If you read nothing else in this article please read and heed these words: Never give ANY of your personal or financial information to anyone who calls or emails you -- ever. This includes date of birth, your Social Security number, bank account and credit card numbers. Never ever.
Recent news stories are popping up that detail how criminals are using the confusion caused by the new health care law to defraud and steal the identities of the elderly and other unsuspecting citizens. While these types of disgusting scams are are nothing new, these shady characters are now using the full implementation of the Affordable Care Act (ACA) as a tool to carry out their crimes to obtain personal information.
The Better Business Bureau (BBB) reported in mid-May on the rise in scam phone calls claiming to inform consumers of their eligibility to receive health insurance cards through the ACA -- but not before disclosing private details like bank account and Social Security numbers. The problem: There is no such card, and enrollment under the health care law doesn't begin until October 1.
This is a typical ploy of fraudsters who prey upon vulnerable or uninformed Americans. They take a complex and confusing law like the ACA -- or something that seniors rely on like Medicare and Social Security -- and use these programs as camouflage to appear legitimate. Thinking that their targets won't know any better, they expect to steal someone's identity or coerce an individual into taking some damaging action without the victim having the slightest scent of wrongdoing.
Though it's always advisable to be on the lookout for this type of behavior, the time is now for Iowa seniors and their families to be especially vigilant. According to the Federal Trade Commission (FTC), "scams often follow the news". In the past, for instance, criminals have used natural disasters as a pretext for charity scams. In the present, they're using the ACA -- which manages to snag newspaper headlines and broadcast stories almost daily, it seems -- to offer illegitimate health care materials in exchange for sensitive information.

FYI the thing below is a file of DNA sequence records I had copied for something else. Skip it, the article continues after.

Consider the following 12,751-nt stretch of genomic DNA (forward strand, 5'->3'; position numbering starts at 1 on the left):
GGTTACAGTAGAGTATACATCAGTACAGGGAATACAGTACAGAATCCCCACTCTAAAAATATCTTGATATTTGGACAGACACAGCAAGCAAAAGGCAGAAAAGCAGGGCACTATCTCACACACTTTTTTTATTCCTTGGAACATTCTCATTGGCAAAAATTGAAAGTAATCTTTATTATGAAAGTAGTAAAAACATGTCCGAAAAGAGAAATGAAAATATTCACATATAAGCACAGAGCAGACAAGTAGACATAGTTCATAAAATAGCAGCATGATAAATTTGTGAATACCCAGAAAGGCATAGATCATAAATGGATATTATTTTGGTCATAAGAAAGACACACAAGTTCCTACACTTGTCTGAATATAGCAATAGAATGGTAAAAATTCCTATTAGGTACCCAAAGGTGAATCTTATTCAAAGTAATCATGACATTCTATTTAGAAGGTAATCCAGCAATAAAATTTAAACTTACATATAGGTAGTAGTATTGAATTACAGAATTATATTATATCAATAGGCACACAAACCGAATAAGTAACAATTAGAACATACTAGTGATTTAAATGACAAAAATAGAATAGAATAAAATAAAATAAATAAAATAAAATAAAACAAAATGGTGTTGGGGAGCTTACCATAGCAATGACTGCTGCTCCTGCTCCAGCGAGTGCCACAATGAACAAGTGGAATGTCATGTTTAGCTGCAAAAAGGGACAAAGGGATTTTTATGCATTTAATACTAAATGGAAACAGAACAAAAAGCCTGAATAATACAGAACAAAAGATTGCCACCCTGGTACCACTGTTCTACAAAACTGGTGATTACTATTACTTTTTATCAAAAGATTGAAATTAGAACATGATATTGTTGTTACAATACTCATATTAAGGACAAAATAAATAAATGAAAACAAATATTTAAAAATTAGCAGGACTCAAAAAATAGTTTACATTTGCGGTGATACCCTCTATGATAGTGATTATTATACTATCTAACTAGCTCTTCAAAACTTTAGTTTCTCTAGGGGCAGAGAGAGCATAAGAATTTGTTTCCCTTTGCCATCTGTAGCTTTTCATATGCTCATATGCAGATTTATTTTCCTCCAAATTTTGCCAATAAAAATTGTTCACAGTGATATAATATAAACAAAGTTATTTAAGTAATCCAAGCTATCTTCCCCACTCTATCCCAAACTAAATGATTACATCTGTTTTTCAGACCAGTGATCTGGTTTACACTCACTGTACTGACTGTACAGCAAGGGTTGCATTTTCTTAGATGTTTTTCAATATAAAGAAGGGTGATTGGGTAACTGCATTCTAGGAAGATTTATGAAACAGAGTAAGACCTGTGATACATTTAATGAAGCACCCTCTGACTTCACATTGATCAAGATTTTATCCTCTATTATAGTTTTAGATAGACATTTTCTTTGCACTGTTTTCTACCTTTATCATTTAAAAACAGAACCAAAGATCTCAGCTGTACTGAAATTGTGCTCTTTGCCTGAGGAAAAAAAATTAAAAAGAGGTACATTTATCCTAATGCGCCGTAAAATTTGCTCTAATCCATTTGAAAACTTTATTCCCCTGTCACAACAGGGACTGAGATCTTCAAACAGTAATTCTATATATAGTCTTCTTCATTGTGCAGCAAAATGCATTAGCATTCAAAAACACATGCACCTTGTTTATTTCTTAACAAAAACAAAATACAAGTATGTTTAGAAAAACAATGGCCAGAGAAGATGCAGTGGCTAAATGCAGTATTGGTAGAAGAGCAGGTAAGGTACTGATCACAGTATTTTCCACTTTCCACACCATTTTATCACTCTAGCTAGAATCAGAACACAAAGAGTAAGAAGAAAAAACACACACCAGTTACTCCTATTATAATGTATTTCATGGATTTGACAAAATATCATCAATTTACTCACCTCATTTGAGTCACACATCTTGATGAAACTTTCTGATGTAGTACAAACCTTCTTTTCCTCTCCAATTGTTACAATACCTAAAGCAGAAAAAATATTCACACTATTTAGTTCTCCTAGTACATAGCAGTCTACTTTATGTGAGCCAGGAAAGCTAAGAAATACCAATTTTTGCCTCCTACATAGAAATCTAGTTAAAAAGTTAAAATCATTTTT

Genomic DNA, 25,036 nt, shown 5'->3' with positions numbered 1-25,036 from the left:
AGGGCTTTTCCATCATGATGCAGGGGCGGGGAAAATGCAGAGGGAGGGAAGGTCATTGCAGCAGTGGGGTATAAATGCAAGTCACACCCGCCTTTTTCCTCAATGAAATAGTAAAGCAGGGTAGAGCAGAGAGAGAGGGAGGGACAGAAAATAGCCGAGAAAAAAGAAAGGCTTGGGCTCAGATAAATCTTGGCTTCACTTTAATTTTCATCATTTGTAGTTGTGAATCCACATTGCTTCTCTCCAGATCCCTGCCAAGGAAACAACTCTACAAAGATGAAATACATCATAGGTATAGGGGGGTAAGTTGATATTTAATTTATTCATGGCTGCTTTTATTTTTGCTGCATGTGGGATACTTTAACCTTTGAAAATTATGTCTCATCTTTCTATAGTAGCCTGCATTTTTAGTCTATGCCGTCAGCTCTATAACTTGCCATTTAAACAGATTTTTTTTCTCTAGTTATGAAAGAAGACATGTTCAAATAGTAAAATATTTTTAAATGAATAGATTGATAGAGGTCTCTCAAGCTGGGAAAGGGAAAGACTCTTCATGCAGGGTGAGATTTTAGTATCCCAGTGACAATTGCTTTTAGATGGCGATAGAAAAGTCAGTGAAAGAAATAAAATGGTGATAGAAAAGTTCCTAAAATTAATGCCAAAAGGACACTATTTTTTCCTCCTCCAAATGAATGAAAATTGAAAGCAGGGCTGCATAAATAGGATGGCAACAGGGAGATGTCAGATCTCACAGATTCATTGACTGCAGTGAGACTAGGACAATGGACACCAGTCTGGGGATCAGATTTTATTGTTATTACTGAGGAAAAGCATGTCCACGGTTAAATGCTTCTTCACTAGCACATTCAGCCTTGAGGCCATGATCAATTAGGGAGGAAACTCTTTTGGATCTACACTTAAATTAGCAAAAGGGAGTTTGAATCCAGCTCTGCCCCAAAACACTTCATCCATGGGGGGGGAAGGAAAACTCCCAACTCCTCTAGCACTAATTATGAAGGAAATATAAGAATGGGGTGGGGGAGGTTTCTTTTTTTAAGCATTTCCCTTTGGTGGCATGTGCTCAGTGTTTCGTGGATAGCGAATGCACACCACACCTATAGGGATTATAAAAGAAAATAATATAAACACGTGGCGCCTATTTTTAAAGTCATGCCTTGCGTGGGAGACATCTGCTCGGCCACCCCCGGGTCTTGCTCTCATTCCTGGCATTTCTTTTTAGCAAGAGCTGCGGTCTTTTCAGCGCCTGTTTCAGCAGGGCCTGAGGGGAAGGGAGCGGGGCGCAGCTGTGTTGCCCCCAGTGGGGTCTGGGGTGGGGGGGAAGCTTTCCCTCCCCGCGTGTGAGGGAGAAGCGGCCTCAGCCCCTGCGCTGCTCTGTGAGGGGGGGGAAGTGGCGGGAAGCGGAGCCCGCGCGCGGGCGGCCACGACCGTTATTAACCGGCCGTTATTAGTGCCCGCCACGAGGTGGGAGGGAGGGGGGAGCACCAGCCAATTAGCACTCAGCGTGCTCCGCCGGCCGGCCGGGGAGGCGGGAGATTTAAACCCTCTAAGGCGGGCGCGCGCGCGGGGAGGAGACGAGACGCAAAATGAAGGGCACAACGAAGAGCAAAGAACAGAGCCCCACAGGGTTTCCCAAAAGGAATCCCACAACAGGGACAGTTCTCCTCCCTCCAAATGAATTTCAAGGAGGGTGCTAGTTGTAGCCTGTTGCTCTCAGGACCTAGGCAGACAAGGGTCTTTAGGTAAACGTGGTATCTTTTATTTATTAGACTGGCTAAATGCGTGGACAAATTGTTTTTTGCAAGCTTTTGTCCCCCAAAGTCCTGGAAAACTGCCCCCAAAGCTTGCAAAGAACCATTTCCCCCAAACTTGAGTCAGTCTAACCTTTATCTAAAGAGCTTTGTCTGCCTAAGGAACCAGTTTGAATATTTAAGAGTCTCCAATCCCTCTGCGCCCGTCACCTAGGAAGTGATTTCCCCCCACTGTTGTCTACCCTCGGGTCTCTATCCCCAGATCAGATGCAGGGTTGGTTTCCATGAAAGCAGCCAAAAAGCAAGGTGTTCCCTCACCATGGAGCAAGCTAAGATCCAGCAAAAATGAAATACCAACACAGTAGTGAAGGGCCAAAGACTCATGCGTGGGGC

Don't assume that a phone scam is their only tactic. "Phishing" is a common activity in which an email or text message sender will pose as an official entity and request personal data from the recipient or direct the recipient to an outside website. "Spammers" on social media will often provide web links with an accompanying message making some questionable claim or promise of a benefit by clicking.
These methods frequently share the telltale signs of a scam, and citizens can better protect themselves by knowing them. It's important to remember that the federal government rarely contacts individuals by phone call, text message or email, instead using postal mail in most instances. Additionally, the government should already have basic personal information on file, so people alleging their affiliation with the government but lacking data like home addresses or Social Security numbers should be viewed skeptically.
And perhaps above all, unsolicited requests from unrecognized sources for a credit card number, bank account number, date of birth, or Social Security number should go without response -- whether by phone, by text, or by email.
Scammers are always determined to find ways to deceive consumers, and the confusion of citizens with the Affordable Care Act's coming implementation provides them an opportune vehicle for their deception. Anyone who is the victim of a scam attempt or is aware of one can file a complaint with the FTC at http://ftc.gov/complaint, and more information about current scams is available via the BBB's Scam Stopper at http://www.bbb.org/scamstopper.
My office is always there to address any further questions or concerns, as well. Visit Latham.House.Gov on the web.